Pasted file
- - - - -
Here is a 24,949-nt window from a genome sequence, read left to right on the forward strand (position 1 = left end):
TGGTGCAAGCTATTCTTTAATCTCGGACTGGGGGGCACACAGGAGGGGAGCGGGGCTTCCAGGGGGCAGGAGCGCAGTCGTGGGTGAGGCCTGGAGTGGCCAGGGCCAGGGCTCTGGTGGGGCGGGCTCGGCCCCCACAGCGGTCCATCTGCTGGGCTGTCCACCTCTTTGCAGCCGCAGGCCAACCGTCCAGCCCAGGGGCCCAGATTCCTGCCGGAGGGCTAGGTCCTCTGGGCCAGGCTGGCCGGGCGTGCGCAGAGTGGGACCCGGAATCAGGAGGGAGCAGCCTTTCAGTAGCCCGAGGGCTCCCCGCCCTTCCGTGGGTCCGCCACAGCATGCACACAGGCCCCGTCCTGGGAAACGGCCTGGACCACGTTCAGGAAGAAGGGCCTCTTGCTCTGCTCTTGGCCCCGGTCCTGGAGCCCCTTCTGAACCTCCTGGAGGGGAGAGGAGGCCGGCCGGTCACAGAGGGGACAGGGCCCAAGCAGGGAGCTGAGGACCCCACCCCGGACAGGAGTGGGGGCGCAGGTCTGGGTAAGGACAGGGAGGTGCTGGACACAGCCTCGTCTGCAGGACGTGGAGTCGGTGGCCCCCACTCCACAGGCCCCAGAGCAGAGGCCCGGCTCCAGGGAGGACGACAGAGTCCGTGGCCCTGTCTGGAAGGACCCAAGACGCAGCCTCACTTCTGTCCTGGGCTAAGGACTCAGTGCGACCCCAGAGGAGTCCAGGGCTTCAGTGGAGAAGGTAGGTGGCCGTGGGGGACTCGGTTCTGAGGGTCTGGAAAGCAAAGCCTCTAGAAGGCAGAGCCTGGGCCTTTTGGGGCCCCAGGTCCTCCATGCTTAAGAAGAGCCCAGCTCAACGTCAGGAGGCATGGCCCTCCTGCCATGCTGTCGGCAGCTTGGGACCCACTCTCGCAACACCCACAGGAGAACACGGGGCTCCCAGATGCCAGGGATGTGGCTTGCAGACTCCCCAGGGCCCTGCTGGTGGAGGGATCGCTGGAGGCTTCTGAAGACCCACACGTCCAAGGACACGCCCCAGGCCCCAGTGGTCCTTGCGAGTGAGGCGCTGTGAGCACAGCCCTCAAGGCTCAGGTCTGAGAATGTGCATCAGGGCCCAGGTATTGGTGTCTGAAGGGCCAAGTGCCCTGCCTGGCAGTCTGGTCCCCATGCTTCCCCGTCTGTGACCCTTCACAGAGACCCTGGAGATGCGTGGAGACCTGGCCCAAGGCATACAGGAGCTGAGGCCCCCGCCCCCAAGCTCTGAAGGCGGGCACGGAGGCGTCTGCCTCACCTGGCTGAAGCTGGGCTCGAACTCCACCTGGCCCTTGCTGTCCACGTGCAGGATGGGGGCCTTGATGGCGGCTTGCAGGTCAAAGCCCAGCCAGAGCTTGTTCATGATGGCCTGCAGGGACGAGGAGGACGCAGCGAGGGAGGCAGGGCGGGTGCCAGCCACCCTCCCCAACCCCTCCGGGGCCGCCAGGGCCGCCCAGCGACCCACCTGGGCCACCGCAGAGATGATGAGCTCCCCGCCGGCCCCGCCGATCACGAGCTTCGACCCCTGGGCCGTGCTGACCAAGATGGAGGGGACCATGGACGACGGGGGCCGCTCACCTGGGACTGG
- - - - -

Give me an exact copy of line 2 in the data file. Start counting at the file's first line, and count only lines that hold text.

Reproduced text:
TGGTGCAAGCTATTCTTTAATCTCGGACTGGGGGGCACACAGGAGGGGAGCGGGGCTTCCAGGGGGCAGGAGCGCAGTCGTGGGTGAGGCCTGGAGTGGCCAGGGCCAGGGCTCTGGTGGGGCGGGCTCGGCCCCCACAGCGGTCCATCTGCTGGGCTGTCCACCTCTTTGCAGCCGCAGGCCAACCGTCCAGCCCAGGGGCCCAGATTCCTGCCGGAGGGCTAGGTCCTCTGGGCCAGGCTGGCCGGGCGTGCGCAGAGTGGGACCCGGAATCAGGAGGGAGCAGCCTTTCAGTAGCCCGAGGGCTCCCCGCCCTTCCGTGGGTCCGCCACAGCATGCACACAGGCCCCGTCCTGGGAAACGGCCTGGACCACGTTCAGGAAGAAGGGCCTCTTGCTCTGCTCTTGGCCCCGGTCCTGGAGCCCCTTCTGAACCTCCTGGAGGGGAGAGGAGGCCGGCCGGTCACAGAGGGGACAGGGCCCAAGCAGGGAGCTGAGGACCCCACCCCGGACAGGAGTGGGGGCGCAGGTCTGGGTAAGGACAGGGAGGTGCTGGACACAGCCTCGTCTGCAGGACGTGGAGTCGGTGGCCCCCACTCCACAGGCCCCAGAGCAGAGGCCCGGCTCCAGGGAGGACGACAGAGTCCGTGGCCCTGTCTGGAAGGACCCAAGACGCAGCCTCACTTCTGTCCTGGGCTAAGGACTCAGTGCGACCCCAGAGGAGTCCAGGGCTTCAGTGGAGAAGGTAGGTGGCCGTGGGGGACTCGGTTCTGAGGGTCTGGAAAGCAAAGCCTCTAGAAGGCAGAGCCTGGGCCTTTTGGGGCCCCAGGTCCTCCATGCTTAAGAAGAGCCCAGCTCAACGTCAGGAGGCATGGCCCTCCTGCCATGCTGTCGGCAGCTTGGGACCCACTCTCGCAACACCCACAGGAGAACACGGGGCTCCCAGATGCCAGGGATGTGGCTTGCAGACTCCCCAGGGCCCTGCTGGTGGAGGGATCGCTGGAGGCTTCTGAAGACCCACACGTCCAAGGACACGCCCCAGGCCCCAGTGGTCCTTGCGAGTGAGGCGCTGTGAGCACAGCCCTCAAGGCTCAGGTCTGAGAATGTGCATCAGGGCCCAGGTATTGGTGTCTGAAGGGCCAAGTGCCCTGCCTGGCAGTCTGGTCCCCATGCTTCCCCGTCTGTGACCCTTCACAGAGACCCTGGAGATGCGTGGAGACCTGGCCCAAGGCATACAGGAGCTGAGGCCCCCGCCCCCAAGCTCTGAAGGCGGGCACGGAGGCGTCTGCCTCACCTGGCTGAAGCTGGGCTCGAACTCCACCTGGCCCTTGCTGTCCACGTGCAGGATGGGGGCCTTGATGGCGGCTTGCAGGTCAAAGCCCAGCCAGAGCTTGTTCATGATGGCCTGCAGGGACGAGGAGGACGCAGCGAGGGAGGCAGGGCGGGTGCCAGCCACCCTCCCCAACCCCTCCGGGGCCGCCAGGGCCGCCCAGCGACCCACCTGGGCCACCGCAGAGATGATGAGCTCCCCGCCGGCCCCGCCGATCACGAGCTTCGACCCCTGGGCCGTGCTGACCAAGATGGAGGGGACCATGGACGACGGGGGCCGCTCACCTGGGACTGG